Instead of action or excitement, intrigue and setup are the name of the game, particularly when it comes to Colleen. Whatever side she’s on, she’s clearly not just the simple martial arts instructor she claims to be. The most intriguing scene of the episode is the one where Colleen’s friend/sensei Bakuto talks Danny through using his Iron Fist powers to burn off the poison in her blood. Of all the questions swirling around this series, the uncertainty over whose side Colleen and Bakuto are on in this mystical war is probably the one that intrigues me the most.

It’s also a scene that makes me long for the series Iron Fist might’ve been—a series about Danny learning to use his Iron Fist powers to their true extent. Starting the show by presenting Danny as one of the best martial arts masters in the world only to slowly, frustratingly walk back that claim has led to a disjointed season and an unlikable protagonist. The Bakuto scene proves how much more engaging it is to watch Danny learn and grow, not just make stubborn, petulant declarations.

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“But where did my fist go?”

The other standout scene is the one where Ward discovers his father is alive, mostly thanks to Tom Pelphrey’s brilliant choice to underplay all of Ward’s reactions. Harold’s Frankenstein’s monster-like return from the dead straddles the line between silly and eerie, but in a way that mostly works for me. Harold’s always existed on a more heightened plane than the rest of Iron Fist, which makes the slight campiness of his story work in a way it didn’t when Danny was battling a sexy spider lady.

Throughout the episode, Harold has to slowly rebuild his understanding of the world, from his name to the very concept of food. And it seems he’s left a good chunk of his humanity back in the world of the dead, which is what allows him to murder Kyle during an almost out-of-body experience. But in addition to his newfound brutality, Harold’s also immediately up to his old tricks again too. For one thing, he stops Ward from running off to start a new life by having his son committed to the psych ward for drug addiction. With Ward trapped in a catch-22 (in order to explain that his father framed him, he has to explain that his father rose from the dead, which just makes him sound crazy), Harold turns his sights on Joy. Perhaps the Harold/Joy combo will finally give Iron Fist the antagonizing force it needs to kick into high gear. Until then, let’s pour out some melted vanilla ice cream for our sweet, sweet fallen prince.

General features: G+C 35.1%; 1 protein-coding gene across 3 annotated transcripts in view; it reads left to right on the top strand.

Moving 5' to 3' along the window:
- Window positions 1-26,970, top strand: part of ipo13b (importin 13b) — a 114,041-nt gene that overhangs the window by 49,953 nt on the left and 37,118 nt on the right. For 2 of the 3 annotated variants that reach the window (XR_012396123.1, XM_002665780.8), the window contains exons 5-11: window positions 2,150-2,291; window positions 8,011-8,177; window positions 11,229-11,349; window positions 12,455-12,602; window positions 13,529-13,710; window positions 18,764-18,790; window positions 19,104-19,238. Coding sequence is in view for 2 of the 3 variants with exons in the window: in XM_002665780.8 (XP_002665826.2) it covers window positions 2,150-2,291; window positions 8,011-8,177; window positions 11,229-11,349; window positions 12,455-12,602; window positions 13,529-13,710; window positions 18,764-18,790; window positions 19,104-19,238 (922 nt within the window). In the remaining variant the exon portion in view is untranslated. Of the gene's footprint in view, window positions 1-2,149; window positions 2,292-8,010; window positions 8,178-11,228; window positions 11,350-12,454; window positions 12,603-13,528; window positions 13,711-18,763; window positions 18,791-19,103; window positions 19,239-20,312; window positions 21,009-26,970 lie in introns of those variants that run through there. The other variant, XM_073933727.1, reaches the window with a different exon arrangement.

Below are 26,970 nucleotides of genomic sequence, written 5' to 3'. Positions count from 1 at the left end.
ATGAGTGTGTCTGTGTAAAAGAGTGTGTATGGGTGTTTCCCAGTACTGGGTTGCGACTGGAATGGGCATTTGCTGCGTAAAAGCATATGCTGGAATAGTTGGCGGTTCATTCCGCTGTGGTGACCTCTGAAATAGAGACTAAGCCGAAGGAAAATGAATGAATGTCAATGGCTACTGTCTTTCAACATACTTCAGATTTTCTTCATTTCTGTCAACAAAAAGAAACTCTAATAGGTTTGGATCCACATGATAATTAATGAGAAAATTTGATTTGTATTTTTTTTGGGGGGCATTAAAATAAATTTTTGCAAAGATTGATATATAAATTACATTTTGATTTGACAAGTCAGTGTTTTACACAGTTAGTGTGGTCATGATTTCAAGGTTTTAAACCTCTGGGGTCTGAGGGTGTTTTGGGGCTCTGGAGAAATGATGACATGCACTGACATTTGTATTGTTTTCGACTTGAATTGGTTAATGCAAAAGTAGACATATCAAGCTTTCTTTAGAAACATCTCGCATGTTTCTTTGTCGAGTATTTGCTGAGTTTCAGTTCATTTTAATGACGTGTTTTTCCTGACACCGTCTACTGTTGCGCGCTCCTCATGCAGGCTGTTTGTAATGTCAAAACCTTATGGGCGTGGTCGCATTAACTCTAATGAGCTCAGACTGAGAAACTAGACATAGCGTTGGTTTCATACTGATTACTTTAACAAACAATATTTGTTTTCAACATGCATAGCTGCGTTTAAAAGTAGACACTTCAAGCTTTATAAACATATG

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Stray observations

  • Dear readers, I wish you could’ve heard the frustrated yelp I let out upon realizing that Danny, Claire, Colleen, and Gao were back at Colleen’s dojo, thereby making last episode’s trip to low-budget China entirely superfluous. Also did they all just sit in awkward silence during the entire 12-hour plane ride back?
  • We’re introduced (though not by name) to a mysterious new character who seems to be stalking Danny. Here’s hoping that whoever he is, he has some kind of Magneto-like ability to control metal because there’s no way even the most powerful ninja can simply fold a piece of aluminum foil into a deadly throwing star.
  • I wanted to chastise Joy and Colleen for not realizing Colleen was almost certainly poisoned during her fight with Chinese guard. On the other hand, it didn’t occur to me either, so I guess I can’t be too mad at them.
  • Do you think that hot dog vendor kept selling those hot dogs even after Harold stuck his swamp hand in them?
  • What Gao actually said, “I spent most of the 17th century being interrogated.” How my brain finished that sentence when she started speaking, “I spent most of the ’70s getting high on truth serum.”
  • I feel like we’ve pretty much followed him since his return to New York so when did Danny do this photo shoot?